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Films inspired by missing flight MH370 touted at Cannes
by Staff Writers
Cannes, France (AFP) May 18, 2014


US offers condolences after Lao plane crash
Washington (AFP) May 18, 2014 - The United States offered its condolences Sunday after a Lao military plane crash that killed five senior officials on board, including the defense minister of the secretive communist nation.

The group was believed to be traveling to an official ceremony in the northeastern province of Xiangkhouang on an air force jet manufactured by Ukraine's Antonov.

"We are deeply saddened to hear the news of a plane crash in Laos, which claimed the lives of Lao government officials and others on board the flight," State Department spokeswoman Jen Psaki said.

"We extend our deepest condolences to the government of Laos," she added.

"Our thoughts and prayers are with the families of the victims and with all the people of Laos at this difficult time."

Lao Defense Minister Douangchay Phichit was among five senior officials killed in the crash, the permanent secretary of the Thai defense ministry, Nipat Thonglek, told AFP.

The foreign ministry in Bangkok said about 20 people were on board.

Official Lao news agency KPL said authorities were trying to rescue survivors.

"The cause of accident is under the investigation," it said.

Two films inspired by the missing Malaysian Airlines' flight MH370 are being touted to buyers at the Cannes Film Festival, barely two months after the plane vanished with 239 people on board.

Potential buyers will get a sneak preview of "A Dark Reflection" by Fact Not Fiction Films at a "screening" on Monday, according to a full page advertisement in industry trade journal The Hollywood Reporter.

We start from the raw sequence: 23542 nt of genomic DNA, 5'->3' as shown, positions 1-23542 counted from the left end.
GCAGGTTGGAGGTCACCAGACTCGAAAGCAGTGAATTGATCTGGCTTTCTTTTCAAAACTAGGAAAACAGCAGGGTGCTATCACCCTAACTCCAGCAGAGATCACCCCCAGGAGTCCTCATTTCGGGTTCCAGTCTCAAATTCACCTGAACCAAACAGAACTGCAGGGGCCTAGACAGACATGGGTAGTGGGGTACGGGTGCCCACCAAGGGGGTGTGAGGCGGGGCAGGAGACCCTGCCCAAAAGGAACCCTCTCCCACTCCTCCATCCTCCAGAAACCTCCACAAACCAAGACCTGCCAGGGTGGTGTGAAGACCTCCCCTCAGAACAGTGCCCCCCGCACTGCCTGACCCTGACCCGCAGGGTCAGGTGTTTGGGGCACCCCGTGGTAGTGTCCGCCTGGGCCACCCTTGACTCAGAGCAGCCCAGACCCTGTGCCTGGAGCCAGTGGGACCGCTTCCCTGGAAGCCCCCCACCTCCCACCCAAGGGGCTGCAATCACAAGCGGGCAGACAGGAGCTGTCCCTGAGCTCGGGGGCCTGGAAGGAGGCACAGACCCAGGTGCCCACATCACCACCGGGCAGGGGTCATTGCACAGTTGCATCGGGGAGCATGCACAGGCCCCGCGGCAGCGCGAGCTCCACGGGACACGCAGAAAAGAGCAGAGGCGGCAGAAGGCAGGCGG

"What Happened on Flight 313?" reads the advertisement which appeared on Sunday and shows a woman silhouetted at the end of a runway.

The runway lights glow behind her while overhead a passenger jet looms in the darkness lit by two harsh white lights.

Malaysia Airlines flight MH370 disappeared on March 8.

Air and sea searches over vast stretches of the Indian Ocean have failed to find any sign of the plane.

Meanwhile, a half-page advertisement in the Reporter's Cannes edition on Thursday publicised another similar film.

The advertisement for "The Vanishing Act" featured a plane rising out of the clouds under the caption "The untold story of the missing Malaysian plane".

A 90-second teaser trailer showing terrified passengers and a gun being brandished was shot over six days in Bombay, Variety said in a report.

It is being promoted by Indian film director Rupesh Paul, the man behind erotic movie "Kamasutra 3D", and was presented to buyers in Cannes on Saturday.

Paul, who denied the film was insensitive so soon after the disappearance, said he began work on the project after being contacted by a Malaysian journalist who said he had a theory about what had happened.

He then spent 20 days working on a screenplay using the journalist's idea for the ending, the report added.

The film-maker said he was confident he could make the movie work even if the wreckage of the plane was found.

People had suggested to him that his investment would be wasted if the plane was found and the explanation put forward by his film turned out to be incorrect, he said.

"That's the biggest challenge I'm facing.... Everyone in the world, they want to know what happened," he was quoted as saying.

In addition to being the world's biggest film festival, Cannes is also a huge film market and each year attracts over 10,000 buyers and sellers from around the world.

It was not known whether the "screening" of "A Dark Reflection" would be of a full or part-completed film, or another trailer.

MH370 has been missing ever since it mysteriously diverted from its Kuala Lumpur-Beijing route.

It is believed to have crashed into the sea far off Australia's west coast.

Australia, which is leading the hunt in the ocean far off its west coast, has said it believes it is looking in the right area based on satellite communications from the plane.

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